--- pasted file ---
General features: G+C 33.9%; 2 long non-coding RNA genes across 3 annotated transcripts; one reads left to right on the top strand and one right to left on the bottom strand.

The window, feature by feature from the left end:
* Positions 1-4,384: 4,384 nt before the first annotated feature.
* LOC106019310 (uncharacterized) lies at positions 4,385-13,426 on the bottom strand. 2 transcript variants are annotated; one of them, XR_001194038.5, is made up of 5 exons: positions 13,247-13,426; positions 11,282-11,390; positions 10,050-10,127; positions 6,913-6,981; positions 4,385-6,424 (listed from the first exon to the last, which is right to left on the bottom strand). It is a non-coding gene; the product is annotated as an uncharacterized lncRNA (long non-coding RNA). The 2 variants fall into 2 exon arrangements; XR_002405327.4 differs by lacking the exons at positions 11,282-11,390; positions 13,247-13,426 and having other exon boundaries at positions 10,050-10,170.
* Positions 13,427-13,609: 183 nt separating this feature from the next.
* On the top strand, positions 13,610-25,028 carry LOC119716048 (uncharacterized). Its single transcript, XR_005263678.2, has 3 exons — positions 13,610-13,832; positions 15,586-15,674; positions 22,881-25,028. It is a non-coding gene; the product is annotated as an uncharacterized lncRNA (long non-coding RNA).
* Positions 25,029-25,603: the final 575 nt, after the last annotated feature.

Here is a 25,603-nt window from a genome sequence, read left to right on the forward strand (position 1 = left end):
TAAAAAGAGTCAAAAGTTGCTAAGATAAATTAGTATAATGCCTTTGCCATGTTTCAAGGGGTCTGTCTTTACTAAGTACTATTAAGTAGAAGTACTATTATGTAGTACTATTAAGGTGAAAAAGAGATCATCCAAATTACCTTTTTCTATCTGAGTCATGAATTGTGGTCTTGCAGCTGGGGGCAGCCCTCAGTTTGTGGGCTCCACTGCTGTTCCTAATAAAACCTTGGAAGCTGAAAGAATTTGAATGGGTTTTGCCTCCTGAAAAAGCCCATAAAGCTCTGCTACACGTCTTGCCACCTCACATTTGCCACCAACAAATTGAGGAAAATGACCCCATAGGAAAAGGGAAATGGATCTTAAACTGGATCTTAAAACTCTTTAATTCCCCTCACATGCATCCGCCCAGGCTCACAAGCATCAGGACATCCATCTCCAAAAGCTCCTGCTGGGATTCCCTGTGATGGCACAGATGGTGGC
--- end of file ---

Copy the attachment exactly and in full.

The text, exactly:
General features: G+C 33.9%; 2 long non-coding RNA genes across 3 annotated transcripts; one reads left to right on the top strand and one right to left on the bottom strand.

The window, feature by feature from the left end:
* Positions 1-4,384: 4,384 nt before the first annotated feature.
* LOC106019310 (uncharacterized) lies at positions 4,385-13,426 on the bottom strand. 2 transcript variants are annotated; one of them, XR_001194038.5, is made up of 5 exons: positions 13,247-13,426; positions 11,282-11,390; positions 10,050-10,127; positions 6,913-6,981; positions 4,385-6,424 (listed from the first exon to the last, which is right to left on the bottom strand). It is a non-coding gene; the product is annotated as an uncharacterized lncRNA (long non-coding RNA). The 2 variants fall into 2 exon arrangements; XR_002405327.4 differs by lacking the exons at positions 11,282-11,390; positions 13,247-13,426 and having other exon boundaries at positions 10,050-10,170.
* Positions 13,427-13,609: 183 nt separating this feature from the next.
* On the top strand, positions 13,610-25,028 carry LOC119716048 (uncharacterized). Its single transcript, XR_005263678.2, has 3 exons — positions 13,610-13,832; positions 15,586-15,674; positions 22,881-25,028. It is a non-coding gene; the product is annotated as an uncharacterized lncRNA (long non-coding RNA).
* Positions 25,029-25,603: the final 575 nt, after the last annotated feature.

Here is a 25,603-nt window from a genome sequence, read left to right on the forward strand (position 1 = left end):
TAAAAAGAGTCAAAAGTTGCTAAGATAAATTAGTATAATGCCTTTGCCATGTTTCAAGGGGTCTGTCTTTACTAAGTACTATTAAGTAGAAGTACTATTATGTAGTACTATTAAGGTGAAAAAGAGATCATCCAAATTACCTTTTTCTATCTGAGTCATGAATTGTGGTCTTGCAGCTGGGGGCAGCCCTCAGTTTGTGGGCTCCACTGCTGTTCCTAATAAAACCTTGGAAGCTGAAAGAATTTGAATGGGTTTTGCCTCCTGAAAAAGCCCATAAAGCTCTGCTACACGTCTTGCCACCTCACATTTGCCACCAACAAATTGAGGAAAATGACCCCATAGGAAAAGGGAAATGGATCTTAAACTGGATCTTAAAACTCTTTAATTCCCCTCACATGCATCCGCCCAGGCTCACAAGCATCAGGACATCCATCTCCAAAAGCTCCTGCTGGGATTCCCTGTGATGGCACAGATGGTGGC